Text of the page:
Helen also prepared a giant Zometool model, a 3-meter omni-truncated dodecaplex, for this meeting. More than 10 grad students from the theory group of chemistry department and a few students from the math department participated the final stage of this project one day before the meeting. We faced a number of problems during the construction due to the huge size of the model. It is hard for the model to hold its own weight especially when one tried to build the top first. But eventually, we solved almost all of the problems, except the final piece located at the North Pole of this model. Even though one of students is about 197 cm high, still we couldn't fix that one. Fortunately, it is not easy to notice it. So, we decided to leave it slightly incomplete because the model will be dismantled after a week of display in the mathematics/astronomy building.

Wednesday, November 21, 2012

G- and D-surfaces in TFGH

Fang-Fei Chou and other teachers of chemistry section of the Taipei First Girl High school (TFGH) started a new bead project based on the slides I made for the anniversary of their school early next month. Using these slides only, they are going to make 2x2x2 G and D surfaces by themselves. Fang-Fei told me that there are about 30 teams in this project, which means they are going to have about 30 giant bead models of TPMS.

Attached is a photo that shows their current progress.
As you can see that their strips are quite long because they use 12mm beads. I made two G surfaces with 6mm and 8 mm beads, respectively. The one made of 6mm beads is about 20x20x20cm. So the G surfaces they are going to make are about 40x40x40cm. I wonder where they are going to put so many gigantic bead models.

Friday, November 16, 2012

The introduction to quasicrystal in Zometool website

I saw a page at zomeool company website about the quasicrystal model made by the zometool. There is a paragraph about the model displayed in the 2nd floor, outside the Pan-Guan Lecture Room of the chemistry departmen, National Taiwan University. My former student, Hsin-Yu Ko, kindly introduced the model to the students from the King David School in Taipei, possibly early last summer.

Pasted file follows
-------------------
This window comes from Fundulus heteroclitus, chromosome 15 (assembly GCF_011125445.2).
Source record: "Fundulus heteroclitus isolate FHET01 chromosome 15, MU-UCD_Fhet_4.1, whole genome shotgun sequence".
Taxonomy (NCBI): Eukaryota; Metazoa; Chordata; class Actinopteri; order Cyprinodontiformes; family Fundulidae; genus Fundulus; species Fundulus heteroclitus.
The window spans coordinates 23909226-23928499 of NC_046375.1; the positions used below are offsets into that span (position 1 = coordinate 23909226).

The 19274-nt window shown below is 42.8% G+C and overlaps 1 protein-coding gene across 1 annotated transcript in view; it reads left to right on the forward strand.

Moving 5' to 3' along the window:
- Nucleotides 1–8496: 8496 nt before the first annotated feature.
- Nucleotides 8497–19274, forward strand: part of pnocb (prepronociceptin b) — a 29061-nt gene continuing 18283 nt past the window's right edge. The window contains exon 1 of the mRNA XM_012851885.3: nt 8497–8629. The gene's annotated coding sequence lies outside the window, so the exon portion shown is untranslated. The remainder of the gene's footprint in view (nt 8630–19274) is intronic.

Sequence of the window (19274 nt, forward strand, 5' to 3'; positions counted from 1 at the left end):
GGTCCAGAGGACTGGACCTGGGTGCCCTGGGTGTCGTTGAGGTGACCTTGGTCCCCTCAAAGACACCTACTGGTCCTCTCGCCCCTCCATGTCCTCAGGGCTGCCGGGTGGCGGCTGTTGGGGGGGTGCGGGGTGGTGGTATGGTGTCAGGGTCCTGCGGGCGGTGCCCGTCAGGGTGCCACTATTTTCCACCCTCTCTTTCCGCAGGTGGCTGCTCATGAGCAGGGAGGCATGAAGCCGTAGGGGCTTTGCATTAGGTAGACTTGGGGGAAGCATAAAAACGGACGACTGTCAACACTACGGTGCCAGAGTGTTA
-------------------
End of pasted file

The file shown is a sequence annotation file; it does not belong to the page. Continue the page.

The history of the zometool model of this quasicrystal is here.

Thursday, November 15, 2012

準晶模型的前世與今生 The evolution of the 3D quasicrystal model

I wrote something in my facebook about the origin of the zometool model of quasicrystal (mainly in Chinese with a little bit English) which my students and I designed and created :

準晶模型的前世與今生 The evolution of the 3D quasicrystal model

Helen Yu, the dealer of zometool in Taiwan, also posted a lot of photos about the reconstruction of this model together with the carbon onion at the National Taiwan Science Education Center here:
Gluing& Hanging Models (Photo Credits)- keeping uploading..

Friday, November 9, 2012

Two artworks for the Mathematical Exhibition of Joint Mathematical Meeting

Chern and I submitted two artworks to the Joint Mathematical Beading, which were accepted today: 1. Super Buckyball of Genus 31
2. Beaded Hilbert Curve, step two

In addition to the beadworks we submitted, we also noticed five Platonic bead models made by Ron Asherov. His bead models have multiple beads in an edge, which are similar to our works a few years ago. I labeled this type of bead models with Edge with Multiple Beads, where you can find all the posts. He doesn't seem to know our works along this direction, though.
He also mentioned that the Nylon string passes adjacent edges exactly once with carefully chosen path of string, which is simply the consequence of Hamiltonian path on the dual graph of the corresponding Platonic solids. We can view the whole beading process as a path through the face of polyhedron. Thus if there exists a Hamiltonian path through each face once (Hamiltonian path for the dual polyhedron), then the Nylon string will go through each beads exactly twice and only twice. Of course, you can also say the Nylon string will go through the adjacent edges exactly once. They are the same thing.

Here is a model made by Chern Chuang almost five years ago:


I was quite surprised by its rigidity when Chern showed me this model. At that time, people questioned me about the meaning of beads. I told some of my colleagues that spherical beads represent chemical bonds instead of atoms. Atoms are not shown in the bead model explicitly, instead, they are located at somewhere three beads meet. Most chemists feel uncomfortable with this connection. So Chern and I tried try to explore with the shape of beads and multiple beads and hope that they can better represent the shape of chemical bonds. So that is why we have these models in which multiple beads represent an edge.